I hope you’re enjoying watching Mark Rylance as Thomas Cromwell in Wolf Hall on Masterpiece as much as I am. The scene in episode one where Cromwell discovers his wife and daughters have died was heartbreaking. The pain in Rylance’s face and the stoic way in which he carried himself after learning of their deaths was entirely believable. It was almost as though he wasn’t acting, which he may not have been. The actor playing the bereft Cromwell had himself suffered a similar tragic unexpected loss almost 3 years ago when his step-daughter 28-year-old Natasha van Kampen died suddenly of a brain hemorrhage while traveling by plane from New York to London.
At the time of Natasha’s death, Rylance was performing the role of Olivia in Shakespeare’s Twelfth Night at The Globe Theatre in London. He was also scheduled to perform an excerpt from Shakespeare’s play The Tempest at the opening ceremony of the 2012 Olympics. His grief was such that he cancelled the Olympic opening ceremony appearance and the piece was read instead by Kenneth Branagh. Rylance did, however, continue with his Globe Theatre commitment and his performance of Olivia - a character also in mourning - would later garner him a Tony Award when it transferred to Broadway. During his acceptance speech, Rylance spoke of the American actor Sam Wanamaker, who spent the last 25 years of his life committed to rebuilding Shakespeare’s Globe Theatre and who sadly died before its completion.
As a good friend of Wanamaker and as one of Britain’s foremost Shakespearean actors, it seemed only befitting that Rylance be the natural choice to head up the theatre when it opened for business in 1995. His first inclination though when asked to be Artistic Director was to turn the offer down. Eventually he "did it for Sam" and spent the next decade performing on its stage as well as running things administratively. His tenure at The Globe was for many questionable as Rylance is fiercely convinced that the man from Stratford-upon-Avon did not pen the plays.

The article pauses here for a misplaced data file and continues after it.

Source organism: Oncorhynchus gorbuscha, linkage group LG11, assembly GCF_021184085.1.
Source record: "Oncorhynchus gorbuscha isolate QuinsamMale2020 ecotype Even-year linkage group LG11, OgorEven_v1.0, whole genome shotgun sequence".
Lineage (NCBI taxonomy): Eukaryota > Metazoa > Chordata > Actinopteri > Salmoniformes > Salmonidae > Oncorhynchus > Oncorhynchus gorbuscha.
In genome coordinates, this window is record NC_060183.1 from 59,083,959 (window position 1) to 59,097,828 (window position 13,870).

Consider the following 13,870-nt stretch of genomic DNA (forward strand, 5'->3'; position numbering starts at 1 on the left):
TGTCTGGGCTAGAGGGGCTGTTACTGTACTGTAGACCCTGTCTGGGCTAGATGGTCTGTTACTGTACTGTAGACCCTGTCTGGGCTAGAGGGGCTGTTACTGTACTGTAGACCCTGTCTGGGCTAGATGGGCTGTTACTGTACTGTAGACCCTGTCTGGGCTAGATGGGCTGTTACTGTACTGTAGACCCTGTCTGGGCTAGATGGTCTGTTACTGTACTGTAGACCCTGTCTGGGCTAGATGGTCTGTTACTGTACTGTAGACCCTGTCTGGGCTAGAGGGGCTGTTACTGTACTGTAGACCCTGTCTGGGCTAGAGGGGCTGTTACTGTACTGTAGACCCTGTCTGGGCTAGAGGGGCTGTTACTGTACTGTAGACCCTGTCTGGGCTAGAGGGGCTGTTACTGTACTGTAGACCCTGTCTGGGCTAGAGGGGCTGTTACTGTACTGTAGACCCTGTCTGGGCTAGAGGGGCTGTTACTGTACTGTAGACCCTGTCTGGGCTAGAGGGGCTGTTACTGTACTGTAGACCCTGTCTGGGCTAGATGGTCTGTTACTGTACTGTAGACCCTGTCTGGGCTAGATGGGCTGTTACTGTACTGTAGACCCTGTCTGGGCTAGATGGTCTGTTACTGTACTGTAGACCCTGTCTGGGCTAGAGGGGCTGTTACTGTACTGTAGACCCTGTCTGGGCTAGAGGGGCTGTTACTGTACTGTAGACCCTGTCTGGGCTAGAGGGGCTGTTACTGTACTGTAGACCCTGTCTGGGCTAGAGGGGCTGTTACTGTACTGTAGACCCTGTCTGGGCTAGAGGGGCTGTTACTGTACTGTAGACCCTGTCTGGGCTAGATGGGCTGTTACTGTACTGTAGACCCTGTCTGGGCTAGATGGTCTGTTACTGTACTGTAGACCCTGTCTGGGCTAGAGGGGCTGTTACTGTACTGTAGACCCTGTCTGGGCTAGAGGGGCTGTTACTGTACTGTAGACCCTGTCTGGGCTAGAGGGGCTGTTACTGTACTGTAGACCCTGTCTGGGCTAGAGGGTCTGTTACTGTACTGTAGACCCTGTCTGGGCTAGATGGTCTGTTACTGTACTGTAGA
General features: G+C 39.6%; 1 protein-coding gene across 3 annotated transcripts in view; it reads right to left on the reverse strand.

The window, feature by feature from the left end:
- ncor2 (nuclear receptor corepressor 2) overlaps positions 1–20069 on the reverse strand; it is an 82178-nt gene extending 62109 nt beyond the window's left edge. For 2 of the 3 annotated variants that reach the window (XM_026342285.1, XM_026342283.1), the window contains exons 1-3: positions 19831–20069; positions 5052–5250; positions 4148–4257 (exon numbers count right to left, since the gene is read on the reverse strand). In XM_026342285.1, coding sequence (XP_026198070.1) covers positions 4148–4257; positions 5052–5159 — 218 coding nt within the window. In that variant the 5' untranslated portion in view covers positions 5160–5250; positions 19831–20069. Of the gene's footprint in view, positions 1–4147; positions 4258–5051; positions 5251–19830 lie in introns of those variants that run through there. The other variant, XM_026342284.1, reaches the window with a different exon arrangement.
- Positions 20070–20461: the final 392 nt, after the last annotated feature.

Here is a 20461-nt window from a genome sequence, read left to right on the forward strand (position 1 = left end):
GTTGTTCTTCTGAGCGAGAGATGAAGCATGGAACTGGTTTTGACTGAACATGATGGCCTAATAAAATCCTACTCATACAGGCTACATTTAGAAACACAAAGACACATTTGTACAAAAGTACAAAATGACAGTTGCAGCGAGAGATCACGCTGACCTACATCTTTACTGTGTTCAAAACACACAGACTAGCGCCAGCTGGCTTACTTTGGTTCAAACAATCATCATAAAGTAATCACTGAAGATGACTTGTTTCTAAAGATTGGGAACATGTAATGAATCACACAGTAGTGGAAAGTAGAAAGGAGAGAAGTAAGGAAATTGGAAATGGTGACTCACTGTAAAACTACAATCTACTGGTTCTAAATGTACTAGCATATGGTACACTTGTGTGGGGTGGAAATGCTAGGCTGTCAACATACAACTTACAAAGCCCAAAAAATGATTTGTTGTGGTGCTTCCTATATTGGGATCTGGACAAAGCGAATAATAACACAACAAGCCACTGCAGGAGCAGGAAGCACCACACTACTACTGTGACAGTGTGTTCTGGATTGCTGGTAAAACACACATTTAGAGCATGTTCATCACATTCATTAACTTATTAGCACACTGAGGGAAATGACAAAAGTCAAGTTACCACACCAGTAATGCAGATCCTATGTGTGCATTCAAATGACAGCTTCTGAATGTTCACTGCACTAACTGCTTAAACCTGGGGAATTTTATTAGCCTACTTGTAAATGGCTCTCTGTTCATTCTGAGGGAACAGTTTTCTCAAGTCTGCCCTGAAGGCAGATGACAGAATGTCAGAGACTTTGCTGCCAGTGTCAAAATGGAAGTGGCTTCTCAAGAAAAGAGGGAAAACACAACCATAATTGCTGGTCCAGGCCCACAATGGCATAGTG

Rylance’s thoughts on the Shakespeare authorship issue are just one example of where his ideas don’t necessarily follow the "norm". His eccentricity is renowned. According to one nameless critic, Rylance is “nutty as a fruitcake”. It’s a reputation that Rylance does not discourage. He bends the ear of every interviewer with esoteric stories and seems to have never met a crop circle he’s not wanted to stand in. Or perform in, as was the case when he left the Royal Shakespeare Company and mortgaged his home to put on a production of The Tempest - in a crop circle. It rained almost every day and the cast often outnumbered the audience.
Even Rylance’s preparation for the role of Cromwell seems more than a little odd. Not for him the reading of great tomes on Cromwell, instead he watched comedy great Kenneth Williams’ version of Cromwell in the 1971 classic comedy Carry On Henry. “It was very good,” Rylance said in an interview with London’s Evening Standard, where he also claimed that he only took the role of the 16th century lawyer because his wife liked the author.
Hilary Mantel’s Wolf Hall on Masterpiece airs Sunday nights at 10pm on MPT through May 10.
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Address: Afternoon Tea
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